Global networks lead to a shrinking world - distances don't seem so far because places are very well connected.

CASE STUDY:

Easyjet is a budget airline that helps to connect many places by making it easier for more people to get to more places. It makes a pattern of connectivity, made up of all the places it flies to. The connections it forms can help make places switched-on.

For example, Tallin (capital of Estonia & ex-soviet state) has become more connected through easyjet. By setting up flights to and from other European countries the flow of people, info and money has increased, and it has become switched-on.

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Physical factors helping Saudi Arabia be global wi

Saudi Arabia is an oil rich country in the Middle East that gets most of its wealth from the trade of oil - petrodollar wealth.

Saudi Arabia has coasts on two sides so oil can easily be shipped to other countries.

Saudi Arabia uses the money it makes from its comparative oil advantage to develop other parts of it's economy. This helps to increase its global connections and keep it switched-on.

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Human factors helping China be global winners

China is a NIC with a huge population.

China can provide lots of cheap but relatively skilled labour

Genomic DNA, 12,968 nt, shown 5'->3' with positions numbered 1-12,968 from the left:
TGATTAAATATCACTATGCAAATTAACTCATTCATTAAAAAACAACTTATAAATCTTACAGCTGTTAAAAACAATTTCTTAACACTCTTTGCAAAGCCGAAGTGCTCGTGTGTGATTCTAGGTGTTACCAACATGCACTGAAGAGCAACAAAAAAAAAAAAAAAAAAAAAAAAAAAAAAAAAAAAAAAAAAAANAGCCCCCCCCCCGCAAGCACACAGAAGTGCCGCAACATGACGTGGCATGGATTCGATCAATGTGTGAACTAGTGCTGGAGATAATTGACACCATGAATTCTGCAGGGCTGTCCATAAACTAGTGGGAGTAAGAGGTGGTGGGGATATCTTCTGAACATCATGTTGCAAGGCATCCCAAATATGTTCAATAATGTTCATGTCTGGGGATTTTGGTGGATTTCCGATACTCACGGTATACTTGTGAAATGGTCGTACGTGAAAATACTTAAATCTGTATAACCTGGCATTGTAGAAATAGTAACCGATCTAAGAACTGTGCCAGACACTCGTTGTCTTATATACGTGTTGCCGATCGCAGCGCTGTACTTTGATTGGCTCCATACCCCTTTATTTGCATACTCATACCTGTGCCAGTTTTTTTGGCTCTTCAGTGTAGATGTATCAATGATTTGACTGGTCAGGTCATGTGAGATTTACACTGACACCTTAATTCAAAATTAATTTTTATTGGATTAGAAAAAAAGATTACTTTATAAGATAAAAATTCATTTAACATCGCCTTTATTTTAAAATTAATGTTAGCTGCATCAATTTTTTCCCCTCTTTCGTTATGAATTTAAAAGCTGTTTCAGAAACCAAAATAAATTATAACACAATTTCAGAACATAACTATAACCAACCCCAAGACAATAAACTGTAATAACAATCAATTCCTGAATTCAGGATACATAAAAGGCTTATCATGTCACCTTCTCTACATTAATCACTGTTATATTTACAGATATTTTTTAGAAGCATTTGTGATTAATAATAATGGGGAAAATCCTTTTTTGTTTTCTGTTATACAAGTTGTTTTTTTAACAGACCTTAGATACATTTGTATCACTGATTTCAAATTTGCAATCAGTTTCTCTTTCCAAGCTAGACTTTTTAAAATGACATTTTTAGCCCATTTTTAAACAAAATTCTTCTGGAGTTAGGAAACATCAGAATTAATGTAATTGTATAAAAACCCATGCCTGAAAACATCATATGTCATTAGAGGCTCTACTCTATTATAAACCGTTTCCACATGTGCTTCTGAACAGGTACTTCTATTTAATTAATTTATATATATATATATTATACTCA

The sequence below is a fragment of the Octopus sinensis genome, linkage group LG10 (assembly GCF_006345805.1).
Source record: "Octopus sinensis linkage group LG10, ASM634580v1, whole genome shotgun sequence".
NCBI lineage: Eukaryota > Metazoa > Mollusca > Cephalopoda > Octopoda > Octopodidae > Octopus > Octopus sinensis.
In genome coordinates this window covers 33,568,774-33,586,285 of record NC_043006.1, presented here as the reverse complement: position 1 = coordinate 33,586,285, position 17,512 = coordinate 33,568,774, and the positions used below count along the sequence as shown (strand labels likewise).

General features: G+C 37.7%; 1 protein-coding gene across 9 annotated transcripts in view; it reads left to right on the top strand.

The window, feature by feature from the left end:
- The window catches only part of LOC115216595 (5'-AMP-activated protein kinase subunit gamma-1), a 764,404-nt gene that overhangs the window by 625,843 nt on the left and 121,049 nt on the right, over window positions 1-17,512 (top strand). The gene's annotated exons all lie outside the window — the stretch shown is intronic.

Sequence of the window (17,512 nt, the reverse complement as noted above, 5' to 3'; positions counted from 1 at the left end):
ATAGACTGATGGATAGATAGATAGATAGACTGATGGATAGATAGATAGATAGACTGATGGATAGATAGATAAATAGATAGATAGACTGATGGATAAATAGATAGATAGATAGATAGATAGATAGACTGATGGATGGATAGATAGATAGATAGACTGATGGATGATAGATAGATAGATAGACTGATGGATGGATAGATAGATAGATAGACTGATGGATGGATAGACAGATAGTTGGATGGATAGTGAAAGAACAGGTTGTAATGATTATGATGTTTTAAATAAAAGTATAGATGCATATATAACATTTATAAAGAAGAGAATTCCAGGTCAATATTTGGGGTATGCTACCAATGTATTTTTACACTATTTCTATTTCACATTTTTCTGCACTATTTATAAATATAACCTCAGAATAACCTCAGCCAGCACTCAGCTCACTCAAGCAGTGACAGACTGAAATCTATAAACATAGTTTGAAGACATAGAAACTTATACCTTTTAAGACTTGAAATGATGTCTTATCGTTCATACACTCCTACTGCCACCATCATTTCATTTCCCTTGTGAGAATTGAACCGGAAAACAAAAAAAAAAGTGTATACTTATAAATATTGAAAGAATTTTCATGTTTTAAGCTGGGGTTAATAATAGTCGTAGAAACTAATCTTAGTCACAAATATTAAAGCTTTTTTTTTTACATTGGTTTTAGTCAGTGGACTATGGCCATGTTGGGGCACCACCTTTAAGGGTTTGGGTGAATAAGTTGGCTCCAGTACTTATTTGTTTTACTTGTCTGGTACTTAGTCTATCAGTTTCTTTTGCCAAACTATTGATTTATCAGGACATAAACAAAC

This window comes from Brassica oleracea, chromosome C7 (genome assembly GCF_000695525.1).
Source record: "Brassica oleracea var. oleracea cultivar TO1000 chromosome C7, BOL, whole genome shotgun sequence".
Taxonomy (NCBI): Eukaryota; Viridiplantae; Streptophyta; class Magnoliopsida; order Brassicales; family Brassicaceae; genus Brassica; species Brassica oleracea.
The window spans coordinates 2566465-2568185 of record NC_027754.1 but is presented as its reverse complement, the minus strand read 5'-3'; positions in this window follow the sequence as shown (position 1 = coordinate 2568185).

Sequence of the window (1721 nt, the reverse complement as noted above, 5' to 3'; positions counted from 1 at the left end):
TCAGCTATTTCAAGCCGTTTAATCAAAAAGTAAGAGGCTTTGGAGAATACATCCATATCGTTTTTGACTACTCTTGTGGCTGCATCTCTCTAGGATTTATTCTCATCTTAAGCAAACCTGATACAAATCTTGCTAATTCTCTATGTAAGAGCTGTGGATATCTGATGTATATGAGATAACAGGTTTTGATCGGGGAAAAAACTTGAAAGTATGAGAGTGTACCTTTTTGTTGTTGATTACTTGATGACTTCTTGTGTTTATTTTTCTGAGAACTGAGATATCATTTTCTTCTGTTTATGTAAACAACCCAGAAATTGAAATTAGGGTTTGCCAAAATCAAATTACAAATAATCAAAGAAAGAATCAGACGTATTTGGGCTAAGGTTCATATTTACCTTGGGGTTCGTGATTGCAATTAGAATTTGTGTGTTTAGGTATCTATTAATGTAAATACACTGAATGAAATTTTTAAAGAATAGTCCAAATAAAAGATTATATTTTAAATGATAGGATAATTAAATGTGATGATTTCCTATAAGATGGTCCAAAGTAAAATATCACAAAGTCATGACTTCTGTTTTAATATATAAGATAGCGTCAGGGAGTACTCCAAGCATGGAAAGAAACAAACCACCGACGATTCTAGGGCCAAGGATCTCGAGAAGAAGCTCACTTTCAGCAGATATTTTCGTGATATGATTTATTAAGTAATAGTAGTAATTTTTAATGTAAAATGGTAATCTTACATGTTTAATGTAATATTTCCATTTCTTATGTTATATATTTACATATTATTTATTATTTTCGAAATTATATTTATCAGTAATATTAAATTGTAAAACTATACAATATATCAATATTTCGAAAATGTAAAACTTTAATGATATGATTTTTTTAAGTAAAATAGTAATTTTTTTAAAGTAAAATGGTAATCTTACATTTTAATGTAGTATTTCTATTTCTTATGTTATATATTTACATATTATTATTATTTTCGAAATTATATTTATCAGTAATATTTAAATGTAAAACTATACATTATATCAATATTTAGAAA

Chins's comparative advantage in human resources has allowed other parts of it's economy to grow because of the multiplier effect. This has helped to increase its connectivity and make it switched-on

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Global losers

Global losers are countries that remain switched-off from global networks. This can be because of difficult pysical conditions (e.g. landlocked countries) or poor leadership leading to political isolation (e.g. a corrupt government). For example:

  • Zimbabwe is a landlocked country in south-east Africa that is cut off from global networks. It has been politically isolated because of accusations of corruption and poor leadership. This has lead to economic sanctions from the EU and USA, reducing the flow of trade. Also, many airlines refuse to fly to Zimbabwe, reducing it's connectivity further.

The consequences of being switched-off from global networkd mean global losers may be left further behind:

  • Valuable resources may be wasted or left unused because there's no investment to help trade in them.
  • Conflict, starvation and disease may make it less likely that global connectivity will improve.
  • Switched-on countries are more likely to work together, helping them to progress faster. This means the gap between switched-on and switched-off plases gets wider.
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Odd winners and losers

Winners - some areas are in difficult physical locations, but are still switched-on, e.g. Las Vagad is a city in the Nevada desert (USA), but is a global hub for tourism (and money) because gambling is legal there.

Losers - some places are rich in natural resources but remain switched-off, e.g. Sierra Leone (West Africa) is rich in diamonds but hasn't been switched-on due to the civil war and government corruption.